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In November I shall have been a pukka Episcopalian for ten years! Shortly after I was received and licensed to function as a priest I was asked to join The New Commandment Task Force. The task force was created around the time of the 2000 General Convention in an attempt to bring together liberals and traditionalists for regional meetings which lasted a few days and included worship, dialogue and controlled confrontation. Eventually I was asked to serve on its board which included such people as Mother Elizabeth Kaeton and Bishop Peter Beckwith of Springfield. At the first regional meeting I attended Louis Crew labeled me a moderate.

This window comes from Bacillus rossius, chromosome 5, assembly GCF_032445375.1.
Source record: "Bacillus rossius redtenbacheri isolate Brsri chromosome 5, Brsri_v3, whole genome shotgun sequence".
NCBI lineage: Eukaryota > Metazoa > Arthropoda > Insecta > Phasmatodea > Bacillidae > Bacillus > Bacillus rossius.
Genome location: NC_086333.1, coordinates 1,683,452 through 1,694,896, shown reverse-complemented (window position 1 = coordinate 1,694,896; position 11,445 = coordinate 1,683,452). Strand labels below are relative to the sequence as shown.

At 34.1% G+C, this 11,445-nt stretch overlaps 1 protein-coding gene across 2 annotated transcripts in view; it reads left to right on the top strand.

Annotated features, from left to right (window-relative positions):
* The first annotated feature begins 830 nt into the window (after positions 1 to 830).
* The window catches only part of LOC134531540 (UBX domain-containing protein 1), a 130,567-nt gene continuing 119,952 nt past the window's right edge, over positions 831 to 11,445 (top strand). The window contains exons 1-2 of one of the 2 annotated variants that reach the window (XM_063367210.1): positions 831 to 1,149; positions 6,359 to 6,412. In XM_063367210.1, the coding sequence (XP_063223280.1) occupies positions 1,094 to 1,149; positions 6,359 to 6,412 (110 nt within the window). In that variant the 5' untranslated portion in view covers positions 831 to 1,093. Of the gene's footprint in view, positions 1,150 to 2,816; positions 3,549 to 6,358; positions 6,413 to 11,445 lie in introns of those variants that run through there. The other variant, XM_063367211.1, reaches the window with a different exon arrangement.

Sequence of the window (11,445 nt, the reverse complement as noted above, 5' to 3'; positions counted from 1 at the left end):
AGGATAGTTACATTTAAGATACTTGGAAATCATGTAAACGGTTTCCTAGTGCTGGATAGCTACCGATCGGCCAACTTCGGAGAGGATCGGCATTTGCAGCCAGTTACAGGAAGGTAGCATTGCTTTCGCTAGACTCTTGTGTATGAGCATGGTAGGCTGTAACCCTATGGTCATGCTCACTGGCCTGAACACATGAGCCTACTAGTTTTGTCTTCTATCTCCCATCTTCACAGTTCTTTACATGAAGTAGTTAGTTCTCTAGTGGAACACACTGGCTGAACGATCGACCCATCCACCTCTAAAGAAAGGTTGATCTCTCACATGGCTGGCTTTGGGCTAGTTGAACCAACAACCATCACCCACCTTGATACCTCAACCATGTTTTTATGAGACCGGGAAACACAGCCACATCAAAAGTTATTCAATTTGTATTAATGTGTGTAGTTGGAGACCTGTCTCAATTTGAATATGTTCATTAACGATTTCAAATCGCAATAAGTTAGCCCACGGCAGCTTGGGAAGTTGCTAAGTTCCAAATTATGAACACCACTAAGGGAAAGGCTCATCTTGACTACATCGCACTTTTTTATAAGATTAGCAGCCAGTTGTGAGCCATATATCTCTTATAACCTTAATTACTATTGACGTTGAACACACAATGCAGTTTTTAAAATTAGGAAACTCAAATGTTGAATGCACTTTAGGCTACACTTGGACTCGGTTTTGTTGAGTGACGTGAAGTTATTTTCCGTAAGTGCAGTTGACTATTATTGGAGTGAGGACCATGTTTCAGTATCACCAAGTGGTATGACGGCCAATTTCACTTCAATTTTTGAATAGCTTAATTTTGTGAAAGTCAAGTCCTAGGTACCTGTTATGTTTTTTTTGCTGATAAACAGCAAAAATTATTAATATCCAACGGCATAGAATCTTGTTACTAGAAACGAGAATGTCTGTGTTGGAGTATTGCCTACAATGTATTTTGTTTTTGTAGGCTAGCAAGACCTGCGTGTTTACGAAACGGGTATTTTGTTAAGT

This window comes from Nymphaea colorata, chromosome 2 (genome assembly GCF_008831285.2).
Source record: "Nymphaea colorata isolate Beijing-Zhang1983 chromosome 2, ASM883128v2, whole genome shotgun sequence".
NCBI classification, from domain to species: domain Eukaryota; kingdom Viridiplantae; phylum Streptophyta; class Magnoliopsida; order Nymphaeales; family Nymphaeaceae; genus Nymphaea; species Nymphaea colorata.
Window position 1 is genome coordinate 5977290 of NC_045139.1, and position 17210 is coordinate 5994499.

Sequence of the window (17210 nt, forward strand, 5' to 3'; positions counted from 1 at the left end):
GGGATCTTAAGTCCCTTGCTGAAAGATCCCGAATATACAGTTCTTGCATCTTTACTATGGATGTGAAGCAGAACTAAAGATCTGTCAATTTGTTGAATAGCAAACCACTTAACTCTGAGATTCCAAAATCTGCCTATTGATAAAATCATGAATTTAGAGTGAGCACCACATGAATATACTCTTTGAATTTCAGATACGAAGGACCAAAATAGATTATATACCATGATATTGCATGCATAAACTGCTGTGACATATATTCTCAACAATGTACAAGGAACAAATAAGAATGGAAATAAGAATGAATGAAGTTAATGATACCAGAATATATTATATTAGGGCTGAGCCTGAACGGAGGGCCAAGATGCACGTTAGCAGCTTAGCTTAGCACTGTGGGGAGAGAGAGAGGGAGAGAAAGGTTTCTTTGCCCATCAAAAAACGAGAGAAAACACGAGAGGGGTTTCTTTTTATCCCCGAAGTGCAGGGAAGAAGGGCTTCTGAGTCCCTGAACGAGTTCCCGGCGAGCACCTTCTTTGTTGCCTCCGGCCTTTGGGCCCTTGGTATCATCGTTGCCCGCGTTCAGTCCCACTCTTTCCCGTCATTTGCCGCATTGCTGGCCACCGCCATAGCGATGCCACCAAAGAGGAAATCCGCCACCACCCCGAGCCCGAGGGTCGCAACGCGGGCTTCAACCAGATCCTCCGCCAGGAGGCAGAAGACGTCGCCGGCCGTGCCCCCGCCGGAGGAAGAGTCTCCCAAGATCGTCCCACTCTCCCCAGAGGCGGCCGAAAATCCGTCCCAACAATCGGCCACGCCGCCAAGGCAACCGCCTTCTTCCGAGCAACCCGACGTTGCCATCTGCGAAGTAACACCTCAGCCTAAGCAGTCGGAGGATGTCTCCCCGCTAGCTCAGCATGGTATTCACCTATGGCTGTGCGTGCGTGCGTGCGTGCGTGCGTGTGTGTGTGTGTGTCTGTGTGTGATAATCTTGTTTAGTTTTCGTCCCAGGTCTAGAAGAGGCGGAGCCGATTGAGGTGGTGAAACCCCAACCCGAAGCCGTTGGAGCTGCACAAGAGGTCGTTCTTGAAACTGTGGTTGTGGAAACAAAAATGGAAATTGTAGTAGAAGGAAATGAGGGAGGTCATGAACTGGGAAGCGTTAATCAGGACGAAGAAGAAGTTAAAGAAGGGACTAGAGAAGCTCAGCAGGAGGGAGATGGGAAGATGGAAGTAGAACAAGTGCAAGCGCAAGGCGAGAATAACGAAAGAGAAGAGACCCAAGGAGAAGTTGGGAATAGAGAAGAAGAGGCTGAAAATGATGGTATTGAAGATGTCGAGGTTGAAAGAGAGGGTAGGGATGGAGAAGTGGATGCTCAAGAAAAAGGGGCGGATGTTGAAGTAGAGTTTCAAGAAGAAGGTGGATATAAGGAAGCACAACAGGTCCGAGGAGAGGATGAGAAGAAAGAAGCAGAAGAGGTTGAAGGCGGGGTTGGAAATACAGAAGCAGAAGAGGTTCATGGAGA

In many ways I have always regarded myself as a moderate Anglican. As a youth my peripatetic mother moved from parish to parish and I experienced almost every flavor of Anglicanism and in the process added to my spiritual and theological baggage elements which then would have been regarded as Catholic, Evangelical and Broad Church, or perhaps I lacked that ingredient in my character which would have enabled me to cast my lot fervently in any of the parties as they then were in the Church of England in the 1950s.